The third aspect of migration was to re-gather and regroup the collective strength of the Muslims. The people of that region were able to develop their views independently and be with the Prophet (sws) after accepting his message. In such a conducive environment, it was easier for Islam to spread faster. Soon, the political position of the Muslims became strong. It became possible for Muslims to become a force that could fight the Quraysh, destroy their arrogance and bring them to the fate they deserved.

These are the factors due to which the Quraysh were not subjected to punishments similar to those that had been sent to other nations that had denied their messengers. In this case, the nature of punishment was such that after migration, Muslims were ordered to kill the Idolaters and were told that this should continue until Islam overpowered all other religions of Arabia. God’s support and help was promised in this fight. Punishment in the form of wars was meant to not only destroy the arrogant Quraysh leaders, but also to serve as a warning to other enemies.


The Permission for Qatl

Tired and angry with the oppression of the Quraysh, when the faithful would request the Prophet (sws) before hijrah to fight and obtain their rights which the enemy had suppressed, he would ask them to be patient. After migration, they were given permission to fight:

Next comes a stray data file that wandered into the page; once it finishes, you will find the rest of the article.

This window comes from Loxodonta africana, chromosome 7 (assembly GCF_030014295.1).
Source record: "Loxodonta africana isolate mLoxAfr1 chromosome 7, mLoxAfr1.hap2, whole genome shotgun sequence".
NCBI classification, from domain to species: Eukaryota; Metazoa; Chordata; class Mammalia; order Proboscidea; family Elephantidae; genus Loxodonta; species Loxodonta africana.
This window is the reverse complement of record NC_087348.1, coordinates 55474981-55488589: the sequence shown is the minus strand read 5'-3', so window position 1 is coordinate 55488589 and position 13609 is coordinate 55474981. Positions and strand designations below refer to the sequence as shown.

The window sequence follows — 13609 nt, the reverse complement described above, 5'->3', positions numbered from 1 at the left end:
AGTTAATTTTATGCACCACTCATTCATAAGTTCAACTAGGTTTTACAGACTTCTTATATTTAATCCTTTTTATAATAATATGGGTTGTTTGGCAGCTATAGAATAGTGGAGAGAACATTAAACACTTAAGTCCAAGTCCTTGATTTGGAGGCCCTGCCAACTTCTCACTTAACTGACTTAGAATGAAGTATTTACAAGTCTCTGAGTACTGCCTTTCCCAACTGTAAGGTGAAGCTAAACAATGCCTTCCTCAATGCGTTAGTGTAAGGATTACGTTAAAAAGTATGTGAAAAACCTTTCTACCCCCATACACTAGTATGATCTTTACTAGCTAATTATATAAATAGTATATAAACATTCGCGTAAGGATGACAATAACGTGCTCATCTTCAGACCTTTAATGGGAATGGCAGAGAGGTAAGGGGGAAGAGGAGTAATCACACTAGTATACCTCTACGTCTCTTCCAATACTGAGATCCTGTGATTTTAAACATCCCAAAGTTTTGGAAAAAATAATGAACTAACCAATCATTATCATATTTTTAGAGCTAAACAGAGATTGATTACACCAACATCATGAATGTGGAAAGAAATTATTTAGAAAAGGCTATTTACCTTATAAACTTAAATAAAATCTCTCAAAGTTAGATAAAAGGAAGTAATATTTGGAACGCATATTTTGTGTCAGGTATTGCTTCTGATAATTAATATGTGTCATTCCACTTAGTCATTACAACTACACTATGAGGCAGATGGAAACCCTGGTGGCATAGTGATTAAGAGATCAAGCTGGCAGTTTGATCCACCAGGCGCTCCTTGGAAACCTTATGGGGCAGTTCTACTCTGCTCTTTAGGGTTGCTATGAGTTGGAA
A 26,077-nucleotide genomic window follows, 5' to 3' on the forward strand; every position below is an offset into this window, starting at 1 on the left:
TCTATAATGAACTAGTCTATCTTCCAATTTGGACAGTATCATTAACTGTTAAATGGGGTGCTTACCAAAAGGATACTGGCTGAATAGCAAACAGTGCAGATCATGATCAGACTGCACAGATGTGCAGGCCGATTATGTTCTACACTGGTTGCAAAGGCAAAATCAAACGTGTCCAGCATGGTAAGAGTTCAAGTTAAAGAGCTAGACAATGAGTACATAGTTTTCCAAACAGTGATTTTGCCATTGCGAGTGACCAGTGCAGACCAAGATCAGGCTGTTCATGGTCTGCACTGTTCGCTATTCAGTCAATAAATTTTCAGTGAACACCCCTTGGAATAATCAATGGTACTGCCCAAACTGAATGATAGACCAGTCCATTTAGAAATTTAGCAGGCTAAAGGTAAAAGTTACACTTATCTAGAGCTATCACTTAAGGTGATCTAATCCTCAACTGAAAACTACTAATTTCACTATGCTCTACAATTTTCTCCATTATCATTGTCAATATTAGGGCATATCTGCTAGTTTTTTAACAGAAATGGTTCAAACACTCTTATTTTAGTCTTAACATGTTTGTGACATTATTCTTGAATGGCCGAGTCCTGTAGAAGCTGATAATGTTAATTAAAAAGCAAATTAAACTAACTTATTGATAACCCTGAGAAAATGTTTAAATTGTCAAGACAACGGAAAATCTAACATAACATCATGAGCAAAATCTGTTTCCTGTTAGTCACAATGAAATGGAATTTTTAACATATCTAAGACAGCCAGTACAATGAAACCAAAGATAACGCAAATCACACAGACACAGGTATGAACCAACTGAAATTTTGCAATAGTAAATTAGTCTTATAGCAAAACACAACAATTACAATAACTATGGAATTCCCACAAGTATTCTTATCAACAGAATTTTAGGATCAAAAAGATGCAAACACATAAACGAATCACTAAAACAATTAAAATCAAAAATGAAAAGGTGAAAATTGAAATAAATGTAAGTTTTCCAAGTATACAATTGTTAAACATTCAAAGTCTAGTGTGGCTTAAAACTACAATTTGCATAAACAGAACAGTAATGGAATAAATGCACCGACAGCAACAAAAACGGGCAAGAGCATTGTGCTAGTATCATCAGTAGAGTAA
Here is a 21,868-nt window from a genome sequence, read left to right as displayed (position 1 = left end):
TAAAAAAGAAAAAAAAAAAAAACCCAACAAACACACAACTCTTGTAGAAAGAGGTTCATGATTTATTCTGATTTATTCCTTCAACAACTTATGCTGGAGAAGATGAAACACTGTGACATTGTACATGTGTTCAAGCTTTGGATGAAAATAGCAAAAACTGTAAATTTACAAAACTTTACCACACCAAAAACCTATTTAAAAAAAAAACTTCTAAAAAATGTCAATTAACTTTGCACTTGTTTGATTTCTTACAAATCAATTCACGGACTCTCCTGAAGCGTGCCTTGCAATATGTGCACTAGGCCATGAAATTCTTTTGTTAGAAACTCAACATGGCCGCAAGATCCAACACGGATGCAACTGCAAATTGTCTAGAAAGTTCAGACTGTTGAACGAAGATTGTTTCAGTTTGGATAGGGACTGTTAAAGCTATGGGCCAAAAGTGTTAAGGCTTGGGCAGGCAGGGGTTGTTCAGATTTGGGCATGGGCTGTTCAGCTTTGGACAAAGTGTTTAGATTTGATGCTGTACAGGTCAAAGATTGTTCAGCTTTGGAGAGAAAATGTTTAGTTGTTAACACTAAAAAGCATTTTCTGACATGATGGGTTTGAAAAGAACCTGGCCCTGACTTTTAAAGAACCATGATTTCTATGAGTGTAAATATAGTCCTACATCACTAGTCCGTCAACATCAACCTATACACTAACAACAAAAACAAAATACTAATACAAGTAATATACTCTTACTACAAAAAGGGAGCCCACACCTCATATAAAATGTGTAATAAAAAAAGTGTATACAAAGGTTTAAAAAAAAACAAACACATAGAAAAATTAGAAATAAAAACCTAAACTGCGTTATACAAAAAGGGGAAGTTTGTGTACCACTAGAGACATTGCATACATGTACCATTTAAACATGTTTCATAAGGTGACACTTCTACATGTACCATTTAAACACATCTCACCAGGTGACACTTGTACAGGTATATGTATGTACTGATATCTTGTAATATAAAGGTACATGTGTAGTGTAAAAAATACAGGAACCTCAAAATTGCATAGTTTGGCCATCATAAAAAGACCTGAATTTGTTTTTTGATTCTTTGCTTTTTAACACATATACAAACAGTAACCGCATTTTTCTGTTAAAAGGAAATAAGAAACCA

Indeed, God defends those who have believed. Indeed, God does not like everyone treacherous and ungrateful. Permission [to fight] has been given to those who are being fought, because they were wronged. And indeed, God is competent to give them victory. [They are] those who have been evicted from their homes without right - only because they say: “Our Lord is God.” And were it not that God checks the people, some by means of others, there would have been demolished monasteries, churches, synagogues, and mosques in which the name of God is much mentioned. And God will surely support those who support Him. Indeed, God is Powerful and Exalted in Might. [And they are] those who, if We give them authority in the land, establish prayer and give zakah and enjoin what is right and forbid what is wrong. And to God belongs the outcome of [all] matters. (22:38-41)